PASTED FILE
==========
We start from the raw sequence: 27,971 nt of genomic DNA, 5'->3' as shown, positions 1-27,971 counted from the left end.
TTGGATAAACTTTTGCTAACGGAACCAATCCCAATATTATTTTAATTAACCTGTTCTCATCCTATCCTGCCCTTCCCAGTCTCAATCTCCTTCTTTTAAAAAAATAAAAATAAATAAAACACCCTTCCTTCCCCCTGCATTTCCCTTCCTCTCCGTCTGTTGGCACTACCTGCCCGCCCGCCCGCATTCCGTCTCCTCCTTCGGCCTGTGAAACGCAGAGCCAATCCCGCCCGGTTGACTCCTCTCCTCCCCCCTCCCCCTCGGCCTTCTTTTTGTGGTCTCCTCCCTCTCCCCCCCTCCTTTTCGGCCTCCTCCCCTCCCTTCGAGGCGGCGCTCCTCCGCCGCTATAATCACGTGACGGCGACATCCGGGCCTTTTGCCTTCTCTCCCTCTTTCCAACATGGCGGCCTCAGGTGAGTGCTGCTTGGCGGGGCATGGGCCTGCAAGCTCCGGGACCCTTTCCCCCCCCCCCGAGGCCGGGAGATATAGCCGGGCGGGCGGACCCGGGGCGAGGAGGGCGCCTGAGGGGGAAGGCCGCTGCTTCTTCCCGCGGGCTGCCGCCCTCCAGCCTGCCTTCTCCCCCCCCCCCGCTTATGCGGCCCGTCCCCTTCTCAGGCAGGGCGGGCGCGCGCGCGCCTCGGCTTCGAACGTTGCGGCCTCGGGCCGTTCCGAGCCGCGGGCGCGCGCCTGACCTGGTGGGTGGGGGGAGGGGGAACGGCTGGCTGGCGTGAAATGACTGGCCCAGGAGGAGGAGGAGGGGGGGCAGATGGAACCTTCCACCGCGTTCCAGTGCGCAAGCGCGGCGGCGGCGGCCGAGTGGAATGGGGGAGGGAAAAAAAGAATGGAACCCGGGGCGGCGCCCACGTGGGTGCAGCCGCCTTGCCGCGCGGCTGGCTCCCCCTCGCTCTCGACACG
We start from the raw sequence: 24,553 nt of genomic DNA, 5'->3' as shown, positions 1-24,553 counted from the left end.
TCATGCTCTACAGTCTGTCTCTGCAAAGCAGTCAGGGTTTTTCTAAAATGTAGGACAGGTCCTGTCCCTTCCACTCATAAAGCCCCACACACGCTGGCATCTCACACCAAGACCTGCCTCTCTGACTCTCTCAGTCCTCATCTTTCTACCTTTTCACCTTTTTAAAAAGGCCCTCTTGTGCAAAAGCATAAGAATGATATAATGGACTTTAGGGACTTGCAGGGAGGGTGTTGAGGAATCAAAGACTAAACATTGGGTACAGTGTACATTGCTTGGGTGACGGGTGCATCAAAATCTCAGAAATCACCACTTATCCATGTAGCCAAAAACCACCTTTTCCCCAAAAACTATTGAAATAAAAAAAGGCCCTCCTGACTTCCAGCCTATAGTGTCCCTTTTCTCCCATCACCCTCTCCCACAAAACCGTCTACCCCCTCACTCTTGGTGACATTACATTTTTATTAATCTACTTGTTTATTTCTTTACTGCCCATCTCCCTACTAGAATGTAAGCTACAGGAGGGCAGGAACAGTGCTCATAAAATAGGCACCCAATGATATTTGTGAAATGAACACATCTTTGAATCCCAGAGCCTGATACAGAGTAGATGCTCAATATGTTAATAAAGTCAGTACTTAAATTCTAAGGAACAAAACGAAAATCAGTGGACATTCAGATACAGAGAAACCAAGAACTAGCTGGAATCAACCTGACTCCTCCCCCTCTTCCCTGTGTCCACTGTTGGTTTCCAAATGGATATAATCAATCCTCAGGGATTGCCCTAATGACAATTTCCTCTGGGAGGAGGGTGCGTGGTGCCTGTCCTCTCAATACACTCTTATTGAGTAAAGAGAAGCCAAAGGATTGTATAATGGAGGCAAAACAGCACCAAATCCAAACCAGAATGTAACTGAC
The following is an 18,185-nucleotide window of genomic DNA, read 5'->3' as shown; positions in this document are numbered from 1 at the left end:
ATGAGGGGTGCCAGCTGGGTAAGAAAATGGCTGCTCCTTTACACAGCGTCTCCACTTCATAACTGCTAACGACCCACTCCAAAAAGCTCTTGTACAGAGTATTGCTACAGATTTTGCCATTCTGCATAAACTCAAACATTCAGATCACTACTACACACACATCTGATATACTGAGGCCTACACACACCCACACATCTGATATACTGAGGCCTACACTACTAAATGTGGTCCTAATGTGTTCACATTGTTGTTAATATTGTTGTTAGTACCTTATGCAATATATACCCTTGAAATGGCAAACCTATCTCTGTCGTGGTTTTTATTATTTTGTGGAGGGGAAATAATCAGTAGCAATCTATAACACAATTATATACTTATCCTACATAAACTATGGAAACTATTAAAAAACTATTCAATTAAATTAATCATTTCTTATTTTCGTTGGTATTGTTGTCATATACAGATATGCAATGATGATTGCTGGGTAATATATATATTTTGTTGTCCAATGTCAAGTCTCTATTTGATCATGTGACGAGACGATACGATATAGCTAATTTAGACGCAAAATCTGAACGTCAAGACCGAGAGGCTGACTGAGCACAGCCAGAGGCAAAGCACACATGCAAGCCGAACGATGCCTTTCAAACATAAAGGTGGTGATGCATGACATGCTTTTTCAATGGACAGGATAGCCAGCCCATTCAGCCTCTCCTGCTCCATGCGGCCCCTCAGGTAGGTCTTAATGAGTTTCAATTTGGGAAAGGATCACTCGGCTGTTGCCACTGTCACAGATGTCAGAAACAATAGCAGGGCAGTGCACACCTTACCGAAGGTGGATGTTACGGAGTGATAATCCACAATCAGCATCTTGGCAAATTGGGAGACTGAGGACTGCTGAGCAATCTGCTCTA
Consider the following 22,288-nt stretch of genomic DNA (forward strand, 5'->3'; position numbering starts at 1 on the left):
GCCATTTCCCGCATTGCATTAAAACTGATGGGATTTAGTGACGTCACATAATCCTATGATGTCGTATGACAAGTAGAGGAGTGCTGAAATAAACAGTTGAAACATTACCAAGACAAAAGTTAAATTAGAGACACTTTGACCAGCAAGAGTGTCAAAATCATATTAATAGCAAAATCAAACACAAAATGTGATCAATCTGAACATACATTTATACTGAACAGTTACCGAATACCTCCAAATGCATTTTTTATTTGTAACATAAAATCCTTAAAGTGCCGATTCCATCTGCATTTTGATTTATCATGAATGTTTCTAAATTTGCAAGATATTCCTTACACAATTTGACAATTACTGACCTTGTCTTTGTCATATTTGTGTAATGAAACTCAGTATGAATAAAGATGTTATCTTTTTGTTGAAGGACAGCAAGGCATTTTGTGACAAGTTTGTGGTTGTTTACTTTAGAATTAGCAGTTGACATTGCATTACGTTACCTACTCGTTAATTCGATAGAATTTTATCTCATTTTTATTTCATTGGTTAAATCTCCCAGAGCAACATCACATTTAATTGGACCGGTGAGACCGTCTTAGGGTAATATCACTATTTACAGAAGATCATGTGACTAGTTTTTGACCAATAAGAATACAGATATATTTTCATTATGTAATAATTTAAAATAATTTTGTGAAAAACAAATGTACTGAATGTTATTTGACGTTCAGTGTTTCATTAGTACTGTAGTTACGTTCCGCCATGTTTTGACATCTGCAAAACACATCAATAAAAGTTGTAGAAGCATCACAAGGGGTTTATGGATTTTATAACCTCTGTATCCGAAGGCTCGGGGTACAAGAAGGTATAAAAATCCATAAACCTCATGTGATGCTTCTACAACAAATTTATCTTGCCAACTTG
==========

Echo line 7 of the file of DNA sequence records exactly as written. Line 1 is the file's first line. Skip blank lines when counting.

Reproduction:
Consider the following 22,288-nt stretch of genomic DNA (forward strand, 5'->3'; position numbering starts at 1 on the left):